Last but not least, you can also draw things more complicated than rectangles, but you need a bit of preparation. You see, the 2D canvas works with something called paths — a notion you're also going to find in vector drawing apps. You set up a path, add shapes to it, then stroke and/or fill it at will:


	context.rect(x, y, width, height);
	context.arc(x, y, radius, angle1, angle2); // Usually 0 and Math.PI*2

	// and/or

You can probably guess by now that fillRect() and strokeRect() are shortcuts for the full syntax presented above; the latter is faster if you're drawing a bunch of shapes at once, all with the same settings. As for arc(), it does what the name implies; as most of the time you'll likely want a full circle, give the start and end angles as 0 (zero) and Math.PI*2, respectively. 2π is how you say "360 degrees" in radians — a notion from trigonometry.

(You probably knew that, and if not, you should brush up on trig 101: it's very useful for game development.)

Last but not least, you can also use paths to draw arbitrary lines and polygons:


	context.moveTo(0, -size);
	context.lineTo(size, size * 0.5);
	context.lineTo(-size, size * 0.5);
	context.lineTo(0, -size);

	context.moveTo(0, -size * 0.5);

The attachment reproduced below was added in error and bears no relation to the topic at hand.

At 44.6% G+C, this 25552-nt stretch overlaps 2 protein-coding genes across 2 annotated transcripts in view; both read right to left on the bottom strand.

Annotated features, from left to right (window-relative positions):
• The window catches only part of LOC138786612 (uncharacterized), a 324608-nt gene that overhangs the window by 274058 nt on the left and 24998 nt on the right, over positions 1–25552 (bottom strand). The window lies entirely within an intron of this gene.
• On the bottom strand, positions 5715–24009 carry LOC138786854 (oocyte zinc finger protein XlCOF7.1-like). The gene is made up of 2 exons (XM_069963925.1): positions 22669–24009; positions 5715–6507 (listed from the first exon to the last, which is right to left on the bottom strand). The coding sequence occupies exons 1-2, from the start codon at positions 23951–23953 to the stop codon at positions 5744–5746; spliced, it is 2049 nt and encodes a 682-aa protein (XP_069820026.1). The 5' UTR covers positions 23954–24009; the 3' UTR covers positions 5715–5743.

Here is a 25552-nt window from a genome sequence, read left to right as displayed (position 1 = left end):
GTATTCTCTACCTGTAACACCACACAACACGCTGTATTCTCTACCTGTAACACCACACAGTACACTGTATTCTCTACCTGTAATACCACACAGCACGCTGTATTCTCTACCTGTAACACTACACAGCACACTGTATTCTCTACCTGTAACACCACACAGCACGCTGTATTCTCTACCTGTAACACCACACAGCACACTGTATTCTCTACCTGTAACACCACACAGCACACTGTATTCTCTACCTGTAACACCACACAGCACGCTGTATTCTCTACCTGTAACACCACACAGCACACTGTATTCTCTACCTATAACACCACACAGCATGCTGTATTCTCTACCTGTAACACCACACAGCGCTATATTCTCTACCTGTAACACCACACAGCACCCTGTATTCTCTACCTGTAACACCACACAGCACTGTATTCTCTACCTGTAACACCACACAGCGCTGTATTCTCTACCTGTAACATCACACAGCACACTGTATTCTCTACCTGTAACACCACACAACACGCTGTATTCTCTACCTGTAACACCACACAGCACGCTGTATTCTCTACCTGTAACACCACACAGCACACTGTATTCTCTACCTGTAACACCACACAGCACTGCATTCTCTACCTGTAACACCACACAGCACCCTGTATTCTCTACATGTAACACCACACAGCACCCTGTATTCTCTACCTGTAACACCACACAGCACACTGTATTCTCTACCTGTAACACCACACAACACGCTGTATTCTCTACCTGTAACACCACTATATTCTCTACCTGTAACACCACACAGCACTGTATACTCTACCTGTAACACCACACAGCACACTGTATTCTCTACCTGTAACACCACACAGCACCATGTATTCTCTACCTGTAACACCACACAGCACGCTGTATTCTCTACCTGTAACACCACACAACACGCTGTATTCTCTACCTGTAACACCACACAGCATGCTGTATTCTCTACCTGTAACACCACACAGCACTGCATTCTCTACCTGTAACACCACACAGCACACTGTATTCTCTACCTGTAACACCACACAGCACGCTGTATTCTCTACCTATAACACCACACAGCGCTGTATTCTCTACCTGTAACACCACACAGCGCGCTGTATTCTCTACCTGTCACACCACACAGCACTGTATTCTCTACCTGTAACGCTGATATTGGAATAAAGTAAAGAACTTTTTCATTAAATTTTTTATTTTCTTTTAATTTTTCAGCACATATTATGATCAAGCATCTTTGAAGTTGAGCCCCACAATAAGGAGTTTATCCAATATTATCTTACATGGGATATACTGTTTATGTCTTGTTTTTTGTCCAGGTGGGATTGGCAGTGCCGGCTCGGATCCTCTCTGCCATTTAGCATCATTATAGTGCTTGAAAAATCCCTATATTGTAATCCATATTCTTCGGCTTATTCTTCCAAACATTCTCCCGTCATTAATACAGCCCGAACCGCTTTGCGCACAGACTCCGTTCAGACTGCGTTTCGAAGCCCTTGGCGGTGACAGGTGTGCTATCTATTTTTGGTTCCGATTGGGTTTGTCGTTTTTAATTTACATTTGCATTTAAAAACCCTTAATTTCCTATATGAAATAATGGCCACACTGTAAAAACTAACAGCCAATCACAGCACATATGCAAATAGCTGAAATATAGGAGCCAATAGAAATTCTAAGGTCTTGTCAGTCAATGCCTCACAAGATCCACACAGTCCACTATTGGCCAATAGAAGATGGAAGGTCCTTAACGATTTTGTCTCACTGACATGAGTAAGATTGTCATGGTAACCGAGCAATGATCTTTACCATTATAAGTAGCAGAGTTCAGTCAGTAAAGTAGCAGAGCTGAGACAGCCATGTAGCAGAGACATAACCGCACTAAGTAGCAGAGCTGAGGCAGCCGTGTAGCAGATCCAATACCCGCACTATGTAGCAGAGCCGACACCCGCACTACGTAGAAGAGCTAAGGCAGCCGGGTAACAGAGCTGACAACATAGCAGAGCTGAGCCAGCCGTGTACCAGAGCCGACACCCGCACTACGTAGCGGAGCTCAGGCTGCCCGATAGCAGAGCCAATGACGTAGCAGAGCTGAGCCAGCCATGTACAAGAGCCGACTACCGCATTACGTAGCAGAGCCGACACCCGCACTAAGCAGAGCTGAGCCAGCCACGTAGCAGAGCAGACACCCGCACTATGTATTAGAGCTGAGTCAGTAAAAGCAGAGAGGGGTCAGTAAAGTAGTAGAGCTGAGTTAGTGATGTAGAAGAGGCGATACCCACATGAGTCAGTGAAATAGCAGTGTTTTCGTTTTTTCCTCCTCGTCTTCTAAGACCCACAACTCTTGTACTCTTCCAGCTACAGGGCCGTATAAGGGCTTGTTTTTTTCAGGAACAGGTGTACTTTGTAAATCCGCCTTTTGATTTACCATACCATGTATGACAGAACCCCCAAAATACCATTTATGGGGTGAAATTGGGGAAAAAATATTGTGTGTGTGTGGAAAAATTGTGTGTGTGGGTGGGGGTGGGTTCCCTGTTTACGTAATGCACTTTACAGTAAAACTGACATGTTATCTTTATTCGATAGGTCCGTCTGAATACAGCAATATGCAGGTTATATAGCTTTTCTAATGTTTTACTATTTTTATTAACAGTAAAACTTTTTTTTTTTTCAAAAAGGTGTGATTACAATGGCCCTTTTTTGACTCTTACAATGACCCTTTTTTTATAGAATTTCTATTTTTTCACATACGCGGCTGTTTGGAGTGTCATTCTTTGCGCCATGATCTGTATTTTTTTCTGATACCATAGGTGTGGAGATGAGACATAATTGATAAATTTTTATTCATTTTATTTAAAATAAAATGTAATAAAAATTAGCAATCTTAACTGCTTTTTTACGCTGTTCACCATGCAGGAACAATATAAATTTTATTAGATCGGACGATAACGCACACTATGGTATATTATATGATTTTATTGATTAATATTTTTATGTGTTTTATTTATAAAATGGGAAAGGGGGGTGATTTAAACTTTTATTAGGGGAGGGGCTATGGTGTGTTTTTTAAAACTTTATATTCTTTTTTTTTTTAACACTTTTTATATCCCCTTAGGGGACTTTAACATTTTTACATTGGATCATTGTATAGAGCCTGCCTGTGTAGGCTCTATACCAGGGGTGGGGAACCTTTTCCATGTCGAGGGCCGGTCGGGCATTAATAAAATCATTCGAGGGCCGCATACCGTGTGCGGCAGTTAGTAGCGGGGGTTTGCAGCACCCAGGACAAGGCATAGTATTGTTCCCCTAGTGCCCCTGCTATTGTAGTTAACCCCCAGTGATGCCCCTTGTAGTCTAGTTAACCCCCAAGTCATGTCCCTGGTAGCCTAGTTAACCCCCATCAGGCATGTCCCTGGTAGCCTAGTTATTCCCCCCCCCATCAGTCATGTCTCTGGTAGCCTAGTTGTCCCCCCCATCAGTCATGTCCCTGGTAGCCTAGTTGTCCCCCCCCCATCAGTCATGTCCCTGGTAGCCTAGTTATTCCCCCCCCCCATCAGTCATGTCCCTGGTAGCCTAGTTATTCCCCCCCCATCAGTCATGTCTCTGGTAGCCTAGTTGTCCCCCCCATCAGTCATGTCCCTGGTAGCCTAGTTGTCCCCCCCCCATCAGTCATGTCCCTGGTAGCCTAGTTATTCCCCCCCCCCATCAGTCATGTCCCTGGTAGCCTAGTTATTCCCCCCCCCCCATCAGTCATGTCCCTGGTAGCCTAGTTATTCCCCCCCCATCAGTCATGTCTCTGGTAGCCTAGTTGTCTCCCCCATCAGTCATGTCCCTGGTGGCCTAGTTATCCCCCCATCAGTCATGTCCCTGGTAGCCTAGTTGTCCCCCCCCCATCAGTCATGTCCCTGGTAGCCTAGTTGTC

context.lineTo(size, size);
	context.lineTo(-size, size);
	context.lineTo(0, -size * 0.5);


That's a real example from my game Buzz Grid. I close each shape manually so they'll be filled correctly; there's a way to auto-close the last one, but it's better to always be explicit.

Beyond flat colors

Before we move on, let me point something out. Isn't it weird that it's called "fillStyle" if it can only be a color anyway? The answer is contained in the question: you can fill shapes with more complex patterns as well. The one kind I actually needed in a couple of places was linear gradients. Here's how to set one up:

	var gradient = context.createLinearGradient(x1, y1, x2, y2);

	gradient.addColorStop(0, "#140C1C"); // #597DCE
	gradient.addColorStop(0.5, "#597DCE"); // #6DC2CA
	gradient.addColorStop(0.5, "#597DCE"); // #6DC2CA
	gradient.addColorStop(1, "#346524");